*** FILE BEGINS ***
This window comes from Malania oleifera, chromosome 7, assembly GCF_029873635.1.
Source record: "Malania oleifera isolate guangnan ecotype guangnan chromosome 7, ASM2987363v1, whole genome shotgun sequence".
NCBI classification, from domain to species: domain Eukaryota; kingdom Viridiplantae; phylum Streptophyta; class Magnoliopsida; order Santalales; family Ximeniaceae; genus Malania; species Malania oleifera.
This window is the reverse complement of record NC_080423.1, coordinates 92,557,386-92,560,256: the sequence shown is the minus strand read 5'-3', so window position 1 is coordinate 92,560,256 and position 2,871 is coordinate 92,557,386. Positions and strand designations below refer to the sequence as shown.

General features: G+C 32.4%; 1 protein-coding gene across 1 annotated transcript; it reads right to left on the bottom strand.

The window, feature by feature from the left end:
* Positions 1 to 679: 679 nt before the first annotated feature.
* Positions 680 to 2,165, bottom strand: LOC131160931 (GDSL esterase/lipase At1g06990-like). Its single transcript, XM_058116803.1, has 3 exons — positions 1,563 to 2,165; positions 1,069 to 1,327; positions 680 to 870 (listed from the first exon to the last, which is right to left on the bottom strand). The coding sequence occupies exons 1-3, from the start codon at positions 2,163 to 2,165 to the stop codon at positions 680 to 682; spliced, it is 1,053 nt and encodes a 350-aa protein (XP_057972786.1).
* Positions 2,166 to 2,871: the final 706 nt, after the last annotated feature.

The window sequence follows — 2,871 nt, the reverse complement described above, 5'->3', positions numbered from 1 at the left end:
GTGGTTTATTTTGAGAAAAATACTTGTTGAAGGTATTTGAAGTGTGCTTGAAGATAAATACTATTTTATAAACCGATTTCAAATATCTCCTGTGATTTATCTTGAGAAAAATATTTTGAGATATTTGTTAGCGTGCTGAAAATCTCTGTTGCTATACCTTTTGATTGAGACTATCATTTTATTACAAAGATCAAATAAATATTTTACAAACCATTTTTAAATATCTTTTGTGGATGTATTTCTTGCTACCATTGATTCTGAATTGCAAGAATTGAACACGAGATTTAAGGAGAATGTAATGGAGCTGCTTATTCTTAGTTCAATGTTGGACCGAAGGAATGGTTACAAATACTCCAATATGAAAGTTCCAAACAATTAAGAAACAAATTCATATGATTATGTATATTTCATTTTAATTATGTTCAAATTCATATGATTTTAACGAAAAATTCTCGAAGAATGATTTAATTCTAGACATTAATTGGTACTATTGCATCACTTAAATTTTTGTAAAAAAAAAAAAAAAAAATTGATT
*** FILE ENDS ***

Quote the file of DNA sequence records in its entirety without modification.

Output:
This window comes from Malania oleifera, chromosome 7, assembly GCF_029873635.1.
Source record: "Malania oleifera isolate guangnan ecotype guangnan chromosome 7, ASM2987363v1, whole genome shotgun sequence".
NCBI classification, from domain to species: domain Eukaryota; kingdom Viridiplantae; phylum Streptophyta; class Magnoliopsida; order Santalales; family Ximeniaceae; genus Malania; species Malania oleifera.
This window is the reverse complement of record NC_080423.1, coordinates 92,557,386-92,560,256: the sequence shown is the minus strand read 5'-3', so window position 1 is coordinate 92,560,256 and position 2,871 is coordinate 92,557,386. Positions and strand designations below refer to the sequence as shown.

General features: G+C 32.4%; 1 protein-coding gene across 1 annotated transcript; it reads right to left on the bottom strand.

The window, feature by feature from the left end:
* Positions 1 to 679: 679 nt before the first annotated feature.
* Positions 680 to 2,165, bottom strand: LOC131160931 (GDSL esterase/lipase At1g06990-like). Its single transcript, XM_058116803.1, has 3 exons — positions 1,563 to 2,165; positions 1,069 to 1,327; positions 680 to 870 (listed from the first exon to the last, which is right to left on the bottom strand). The coding sequence occupies exons 1-3, from the start codon at positions 2,163 to 2,165 to the stop codon at positions 680 to 682; spliced, it is 1,053 nt and encodes a 350-aa protein (XP_057972786.1).
* Positions 2,166 to 2,871: the final 706 nt, after the last annotated feature.

The window sequence follows — 2,871 nt, the reverse complement described above, 5'->3', positions numbered from 1 at the left end:
GTGGTTTATTTTGAGAAAAATACTTGTTGAAGGTATTTGAAGTGTGCTTGAAGATAAATACTATTTTATAAACCGATTTCAAATATCTCCTGTGATTTATCTTGAGAAAAATATTTTGAGATATTTGTTAGCGTGCTGAAAATCTCTGTTGCTATACCTTTTGATTGAGACTATCATTTTATTACAAAGATCAAATAAATATTTTACAAACCATTTTTAAATATCTTTTGTGGATGTATTTCTTGCTACCATTGATTCTGAATTGCAAGAATTGAACACGAGATTTAAGGAGAATGTAATGGAGCTGCTTATTCTTAGTTCAATGTTGGACCGAAGGAATGGTTACAAATACTCCAATATGAAAGTTCCAAACAATTAAGAAACAAATTCATATGATTATGTATATTTCATTTTAATTATGTTCAAATTCATATGATTTTAACGAAAAATTCTCGAAGAATGATTTAATTCTAGACATTAATTGGTACTATTGCATCACTTAAATTTTTGTAAAAAAAAAAAAAAAAAATTGATT